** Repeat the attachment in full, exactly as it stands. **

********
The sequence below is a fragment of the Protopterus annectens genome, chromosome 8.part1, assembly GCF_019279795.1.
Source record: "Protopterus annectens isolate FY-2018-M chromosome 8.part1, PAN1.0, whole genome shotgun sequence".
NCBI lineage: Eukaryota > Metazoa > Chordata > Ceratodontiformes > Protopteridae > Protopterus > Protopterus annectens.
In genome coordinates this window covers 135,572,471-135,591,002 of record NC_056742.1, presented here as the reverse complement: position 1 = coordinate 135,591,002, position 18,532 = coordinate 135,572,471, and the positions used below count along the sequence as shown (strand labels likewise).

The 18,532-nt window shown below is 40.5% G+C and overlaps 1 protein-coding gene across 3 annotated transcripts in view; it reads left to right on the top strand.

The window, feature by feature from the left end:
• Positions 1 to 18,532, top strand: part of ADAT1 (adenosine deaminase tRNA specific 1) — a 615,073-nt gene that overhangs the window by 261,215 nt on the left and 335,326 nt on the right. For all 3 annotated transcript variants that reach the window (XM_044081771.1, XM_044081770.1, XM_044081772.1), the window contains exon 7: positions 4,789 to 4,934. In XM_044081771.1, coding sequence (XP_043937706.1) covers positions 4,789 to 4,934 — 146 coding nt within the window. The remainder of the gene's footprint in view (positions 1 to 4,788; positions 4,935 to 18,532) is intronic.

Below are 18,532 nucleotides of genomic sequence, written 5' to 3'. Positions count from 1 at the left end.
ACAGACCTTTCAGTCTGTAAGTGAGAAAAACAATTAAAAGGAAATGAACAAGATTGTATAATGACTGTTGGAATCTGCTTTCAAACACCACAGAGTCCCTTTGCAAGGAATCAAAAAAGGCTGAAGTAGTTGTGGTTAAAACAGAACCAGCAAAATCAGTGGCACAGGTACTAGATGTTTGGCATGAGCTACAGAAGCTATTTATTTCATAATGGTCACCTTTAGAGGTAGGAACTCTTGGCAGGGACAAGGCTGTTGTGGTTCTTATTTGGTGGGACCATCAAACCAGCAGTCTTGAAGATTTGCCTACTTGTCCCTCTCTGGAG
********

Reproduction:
The sequence below is a fragment of the Protopterus annectens genome, chromosome 8.part1, assembly GCF_019279795.1.
Source record: "Protopterus annectens isolate FY-2018-M chromosome 8.part1, PAN1.0, whole genome shotgun sequence".
NCBI lineage: Eukaryota > Metazoa > Chordata > Ceratodontiformes > Protopteridae > Protopterus > Protopterus annectens.
In genome coordinates this window covers 135,572,471-135,591,002 of record NC_056742.1, presented here as the reverse complement: position 1 = coordinate 135,591,002, position 18,532 = coordinate 135,572,471, and the positions used below count along the sequence as shown (strand labels likewise).

The 18,532-nt window shown below is 40.5% G+C and overlaps 1 protein-coding gene across 3 annotated transcripts in view; it reads left to right on the top strand.

The window, feature by feature from the left end:
• Positions 1 to 18,532, top strand: part of ADAT1 (adenosine deaminase tRNA specific 1) — a 615,073-nt gene that overhangs the window by 261,215 nt on the left and 335,326 nt on the right. For all 3 annotated transcript variants that reach the window (XM_044081771.1, XM_044081770.1, XM_044081772.1), the window contains exon 7: positions 4,789 to 4,934. In XM_044081771.1, coding sequence (XP_043937706.1) covers positions 4,789 to 4,934 — 146 coding nt within the window. The remainder of the gene's footprint in view (positions 1 to 4,788; positions 4,935 to 18,532) is intronic.

Below are 18,532 nucleotides of genomic sequence, written 5' to 3'. Positions count from 1 at the left end.
ACAGACCTTTCAGTCTGTAAGTGAGAAAAACAATTAAAAGGAAATGAACAAGATTGTATAATGACTGTTGGAATCTGCTTTCAAACACCACAGAGTCCCTTTGCAAGGAATCAAAAAAGGCTGAAGTAGTTGTGGTTAAAACAGAACCAGCAAAATCAGTGGCACAGGTACTAGATGTTTGGCATGAGCTACAGAAGCTATTTATTTCATAATGGTCACCTTTAGAGGTAGGAACTCTTGGCAGGGACAAGGCTGTTGTGGTTCTTATTTGGTGGGACCATCAAACCAGCAGTCTTGAAGATTTGCCTACTTGTCCCTCTCTGGAG